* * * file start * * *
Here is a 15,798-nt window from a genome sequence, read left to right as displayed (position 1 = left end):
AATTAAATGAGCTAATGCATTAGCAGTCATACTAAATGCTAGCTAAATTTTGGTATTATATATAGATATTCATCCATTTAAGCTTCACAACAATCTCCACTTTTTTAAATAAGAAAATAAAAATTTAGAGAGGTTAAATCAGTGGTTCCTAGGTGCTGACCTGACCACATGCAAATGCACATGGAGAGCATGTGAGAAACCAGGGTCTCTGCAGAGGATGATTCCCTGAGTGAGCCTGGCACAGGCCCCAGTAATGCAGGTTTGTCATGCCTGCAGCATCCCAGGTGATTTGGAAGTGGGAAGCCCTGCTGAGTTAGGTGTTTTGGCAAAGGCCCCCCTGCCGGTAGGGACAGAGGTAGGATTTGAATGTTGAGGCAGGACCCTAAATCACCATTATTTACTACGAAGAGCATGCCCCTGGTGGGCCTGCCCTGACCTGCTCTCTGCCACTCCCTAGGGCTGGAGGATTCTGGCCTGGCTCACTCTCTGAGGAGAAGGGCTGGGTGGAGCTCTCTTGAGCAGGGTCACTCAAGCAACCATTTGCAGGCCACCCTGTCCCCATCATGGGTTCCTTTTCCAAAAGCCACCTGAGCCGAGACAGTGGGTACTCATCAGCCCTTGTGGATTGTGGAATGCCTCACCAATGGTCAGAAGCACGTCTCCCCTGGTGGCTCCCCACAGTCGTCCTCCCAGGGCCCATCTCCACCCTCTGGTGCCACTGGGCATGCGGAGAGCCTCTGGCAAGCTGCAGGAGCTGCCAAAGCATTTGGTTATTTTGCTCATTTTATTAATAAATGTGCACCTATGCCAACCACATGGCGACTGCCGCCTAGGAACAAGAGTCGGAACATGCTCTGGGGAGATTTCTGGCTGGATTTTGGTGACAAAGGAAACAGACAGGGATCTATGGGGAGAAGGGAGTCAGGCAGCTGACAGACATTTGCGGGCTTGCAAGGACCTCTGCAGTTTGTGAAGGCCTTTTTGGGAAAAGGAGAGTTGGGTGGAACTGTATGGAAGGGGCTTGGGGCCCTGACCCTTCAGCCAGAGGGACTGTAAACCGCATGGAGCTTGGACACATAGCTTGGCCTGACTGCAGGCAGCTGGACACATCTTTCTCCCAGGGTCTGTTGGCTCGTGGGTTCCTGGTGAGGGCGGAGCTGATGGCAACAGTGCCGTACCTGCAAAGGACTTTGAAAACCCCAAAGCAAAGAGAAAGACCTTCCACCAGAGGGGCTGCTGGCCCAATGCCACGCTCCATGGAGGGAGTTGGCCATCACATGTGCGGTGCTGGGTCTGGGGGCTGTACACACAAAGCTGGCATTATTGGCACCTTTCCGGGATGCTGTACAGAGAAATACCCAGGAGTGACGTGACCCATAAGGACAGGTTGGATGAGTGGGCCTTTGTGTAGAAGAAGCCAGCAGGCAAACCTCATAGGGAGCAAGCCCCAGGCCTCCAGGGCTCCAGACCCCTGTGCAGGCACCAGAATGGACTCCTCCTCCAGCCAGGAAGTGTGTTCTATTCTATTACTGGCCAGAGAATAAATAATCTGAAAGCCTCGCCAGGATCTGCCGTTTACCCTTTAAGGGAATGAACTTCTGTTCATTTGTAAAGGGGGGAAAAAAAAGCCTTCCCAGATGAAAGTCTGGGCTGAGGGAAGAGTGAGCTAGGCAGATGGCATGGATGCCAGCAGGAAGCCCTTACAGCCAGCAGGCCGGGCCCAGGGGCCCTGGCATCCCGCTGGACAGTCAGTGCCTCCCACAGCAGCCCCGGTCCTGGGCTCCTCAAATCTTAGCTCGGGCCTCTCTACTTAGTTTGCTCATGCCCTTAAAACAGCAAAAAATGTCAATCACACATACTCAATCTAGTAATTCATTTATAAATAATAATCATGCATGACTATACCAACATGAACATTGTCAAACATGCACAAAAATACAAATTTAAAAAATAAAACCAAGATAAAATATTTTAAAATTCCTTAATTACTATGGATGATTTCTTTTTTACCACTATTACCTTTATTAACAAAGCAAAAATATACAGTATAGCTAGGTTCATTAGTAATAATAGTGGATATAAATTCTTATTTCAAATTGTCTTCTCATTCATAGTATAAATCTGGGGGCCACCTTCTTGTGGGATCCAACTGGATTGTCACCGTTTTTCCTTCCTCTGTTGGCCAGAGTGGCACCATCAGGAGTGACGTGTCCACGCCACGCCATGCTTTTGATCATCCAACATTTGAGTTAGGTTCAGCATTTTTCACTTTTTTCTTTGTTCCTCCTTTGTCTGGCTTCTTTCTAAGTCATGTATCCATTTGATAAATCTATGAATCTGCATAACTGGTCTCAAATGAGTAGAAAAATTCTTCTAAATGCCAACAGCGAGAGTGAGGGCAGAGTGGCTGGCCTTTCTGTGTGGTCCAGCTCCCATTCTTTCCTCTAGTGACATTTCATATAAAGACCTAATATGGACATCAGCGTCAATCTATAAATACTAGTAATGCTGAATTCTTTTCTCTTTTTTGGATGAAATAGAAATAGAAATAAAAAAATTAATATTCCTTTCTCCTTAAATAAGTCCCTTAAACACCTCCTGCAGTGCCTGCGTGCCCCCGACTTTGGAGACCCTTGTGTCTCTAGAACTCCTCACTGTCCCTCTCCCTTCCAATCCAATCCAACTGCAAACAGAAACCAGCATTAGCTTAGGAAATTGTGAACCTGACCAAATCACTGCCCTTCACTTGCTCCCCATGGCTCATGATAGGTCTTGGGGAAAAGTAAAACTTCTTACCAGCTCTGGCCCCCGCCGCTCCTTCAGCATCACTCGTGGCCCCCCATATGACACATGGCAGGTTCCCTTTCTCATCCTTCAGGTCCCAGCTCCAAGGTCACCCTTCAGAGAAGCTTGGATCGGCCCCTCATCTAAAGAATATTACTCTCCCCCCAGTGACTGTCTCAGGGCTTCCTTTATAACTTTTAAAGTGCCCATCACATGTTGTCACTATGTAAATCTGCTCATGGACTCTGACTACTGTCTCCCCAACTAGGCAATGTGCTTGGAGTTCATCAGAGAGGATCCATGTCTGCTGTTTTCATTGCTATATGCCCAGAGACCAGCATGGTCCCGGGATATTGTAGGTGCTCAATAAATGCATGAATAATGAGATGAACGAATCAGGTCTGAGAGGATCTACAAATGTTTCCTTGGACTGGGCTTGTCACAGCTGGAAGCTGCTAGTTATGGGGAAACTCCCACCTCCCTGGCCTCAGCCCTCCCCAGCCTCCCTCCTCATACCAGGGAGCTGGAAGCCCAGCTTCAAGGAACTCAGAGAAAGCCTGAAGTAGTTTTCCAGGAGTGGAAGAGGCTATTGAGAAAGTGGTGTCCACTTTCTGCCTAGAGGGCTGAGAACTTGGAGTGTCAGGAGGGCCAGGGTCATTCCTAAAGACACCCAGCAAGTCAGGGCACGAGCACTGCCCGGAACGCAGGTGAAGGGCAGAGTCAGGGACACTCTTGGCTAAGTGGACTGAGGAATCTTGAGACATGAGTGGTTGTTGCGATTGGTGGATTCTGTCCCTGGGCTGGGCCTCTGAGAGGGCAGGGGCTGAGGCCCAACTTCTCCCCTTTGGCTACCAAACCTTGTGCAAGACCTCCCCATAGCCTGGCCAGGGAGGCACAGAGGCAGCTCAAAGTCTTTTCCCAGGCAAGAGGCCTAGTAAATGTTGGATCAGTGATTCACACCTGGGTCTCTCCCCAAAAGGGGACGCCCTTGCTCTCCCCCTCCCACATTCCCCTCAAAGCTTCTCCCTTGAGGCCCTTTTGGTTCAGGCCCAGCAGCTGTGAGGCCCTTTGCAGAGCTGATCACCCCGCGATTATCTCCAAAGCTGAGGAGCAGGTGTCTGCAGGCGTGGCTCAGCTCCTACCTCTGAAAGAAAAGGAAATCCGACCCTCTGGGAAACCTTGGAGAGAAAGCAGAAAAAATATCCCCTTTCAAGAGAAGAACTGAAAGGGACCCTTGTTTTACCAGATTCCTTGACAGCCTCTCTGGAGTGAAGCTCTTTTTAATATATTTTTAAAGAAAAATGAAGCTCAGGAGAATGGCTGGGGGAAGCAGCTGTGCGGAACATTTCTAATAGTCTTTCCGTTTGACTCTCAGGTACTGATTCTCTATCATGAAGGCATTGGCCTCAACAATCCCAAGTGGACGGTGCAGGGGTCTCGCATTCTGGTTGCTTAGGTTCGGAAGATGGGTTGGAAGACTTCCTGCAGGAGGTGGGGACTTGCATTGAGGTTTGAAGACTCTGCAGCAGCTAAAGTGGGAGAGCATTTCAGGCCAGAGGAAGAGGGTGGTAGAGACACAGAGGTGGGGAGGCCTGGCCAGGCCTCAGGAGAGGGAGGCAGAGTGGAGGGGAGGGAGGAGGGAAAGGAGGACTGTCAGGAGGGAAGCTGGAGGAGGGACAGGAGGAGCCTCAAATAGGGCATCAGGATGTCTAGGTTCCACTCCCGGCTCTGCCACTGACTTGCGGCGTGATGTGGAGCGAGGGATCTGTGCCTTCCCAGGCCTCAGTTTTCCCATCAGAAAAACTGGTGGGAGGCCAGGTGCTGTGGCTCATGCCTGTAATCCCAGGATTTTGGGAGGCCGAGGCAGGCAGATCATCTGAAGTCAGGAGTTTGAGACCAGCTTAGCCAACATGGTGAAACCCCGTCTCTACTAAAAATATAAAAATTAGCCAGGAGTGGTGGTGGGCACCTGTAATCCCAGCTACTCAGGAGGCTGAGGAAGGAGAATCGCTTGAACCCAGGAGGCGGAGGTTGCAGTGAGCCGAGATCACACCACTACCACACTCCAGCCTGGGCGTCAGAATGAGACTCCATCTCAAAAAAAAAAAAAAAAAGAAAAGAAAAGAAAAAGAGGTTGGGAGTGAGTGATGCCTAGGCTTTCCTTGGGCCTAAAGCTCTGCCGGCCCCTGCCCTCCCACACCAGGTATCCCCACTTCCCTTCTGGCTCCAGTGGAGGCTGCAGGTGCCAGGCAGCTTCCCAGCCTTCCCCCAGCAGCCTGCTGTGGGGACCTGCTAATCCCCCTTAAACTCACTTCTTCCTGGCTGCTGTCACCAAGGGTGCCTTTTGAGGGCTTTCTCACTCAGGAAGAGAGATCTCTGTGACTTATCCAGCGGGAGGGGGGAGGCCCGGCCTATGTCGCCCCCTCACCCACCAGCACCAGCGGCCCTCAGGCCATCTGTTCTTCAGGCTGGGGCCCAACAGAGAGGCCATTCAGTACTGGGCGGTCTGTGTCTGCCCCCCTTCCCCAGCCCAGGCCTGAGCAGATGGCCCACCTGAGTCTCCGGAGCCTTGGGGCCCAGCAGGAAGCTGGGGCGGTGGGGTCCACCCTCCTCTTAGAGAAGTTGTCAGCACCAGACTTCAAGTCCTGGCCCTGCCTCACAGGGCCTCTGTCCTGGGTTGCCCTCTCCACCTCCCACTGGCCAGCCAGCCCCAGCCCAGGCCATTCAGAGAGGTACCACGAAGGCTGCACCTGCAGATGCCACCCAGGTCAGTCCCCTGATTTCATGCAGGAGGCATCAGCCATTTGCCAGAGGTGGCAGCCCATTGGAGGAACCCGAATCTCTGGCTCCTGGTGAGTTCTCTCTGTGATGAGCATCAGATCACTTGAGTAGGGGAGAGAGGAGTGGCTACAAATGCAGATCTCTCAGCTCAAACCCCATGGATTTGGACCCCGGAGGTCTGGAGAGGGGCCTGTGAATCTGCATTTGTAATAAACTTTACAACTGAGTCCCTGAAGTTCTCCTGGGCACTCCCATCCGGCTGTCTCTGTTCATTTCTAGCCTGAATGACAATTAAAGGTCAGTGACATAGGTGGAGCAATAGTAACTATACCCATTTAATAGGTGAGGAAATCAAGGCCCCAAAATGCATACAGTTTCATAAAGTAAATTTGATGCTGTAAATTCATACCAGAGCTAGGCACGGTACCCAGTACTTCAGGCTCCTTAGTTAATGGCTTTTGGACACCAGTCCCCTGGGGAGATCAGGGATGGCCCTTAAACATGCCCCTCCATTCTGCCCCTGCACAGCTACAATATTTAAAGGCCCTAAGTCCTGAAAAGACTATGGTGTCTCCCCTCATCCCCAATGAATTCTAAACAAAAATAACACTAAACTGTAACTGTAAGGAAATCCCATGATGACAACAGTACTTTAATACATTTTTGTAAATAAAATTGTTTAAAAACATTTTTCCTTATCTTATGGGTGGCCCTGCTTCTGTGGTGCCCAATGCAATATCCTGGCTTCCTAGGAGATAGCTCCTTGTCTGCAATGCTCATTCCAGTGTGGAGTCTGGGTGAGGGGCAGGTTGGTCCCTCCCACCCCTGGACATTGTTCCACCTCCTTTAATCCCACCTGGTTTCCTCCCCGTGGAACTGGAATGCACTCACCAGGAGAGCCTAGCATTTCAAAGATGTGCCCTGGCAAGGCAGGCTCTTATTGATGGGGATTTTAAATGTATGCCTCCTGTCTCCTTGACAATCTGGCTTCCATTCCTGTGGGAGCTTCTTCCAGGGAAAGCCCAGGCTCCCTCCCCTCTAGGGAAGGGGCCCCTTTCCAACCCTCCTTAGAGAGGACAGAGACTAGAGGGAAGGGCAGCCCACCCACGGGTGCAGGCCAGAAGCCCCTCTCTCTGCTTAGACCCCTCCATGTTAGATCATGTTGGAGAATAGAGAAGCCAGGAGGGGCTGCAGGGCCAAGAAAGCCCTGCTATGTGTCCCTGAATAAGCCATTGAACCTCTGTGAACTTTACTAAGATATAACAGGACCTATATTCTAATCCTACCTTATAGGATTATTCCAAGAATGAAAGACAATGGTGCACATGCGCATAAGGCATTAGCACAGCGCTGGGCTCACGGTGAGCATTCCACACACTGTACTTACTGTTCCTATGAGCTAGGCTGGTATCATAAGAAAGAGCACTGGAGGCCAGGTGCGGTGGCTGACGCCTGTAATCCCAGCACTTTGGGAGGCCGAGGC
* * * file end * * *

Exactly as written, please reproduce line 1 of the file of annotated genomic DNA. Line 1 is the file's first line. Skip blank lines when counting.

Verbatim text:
Here is a 15,798-nt window from a genome sequence, read left to right as displayed (position 1 = left end):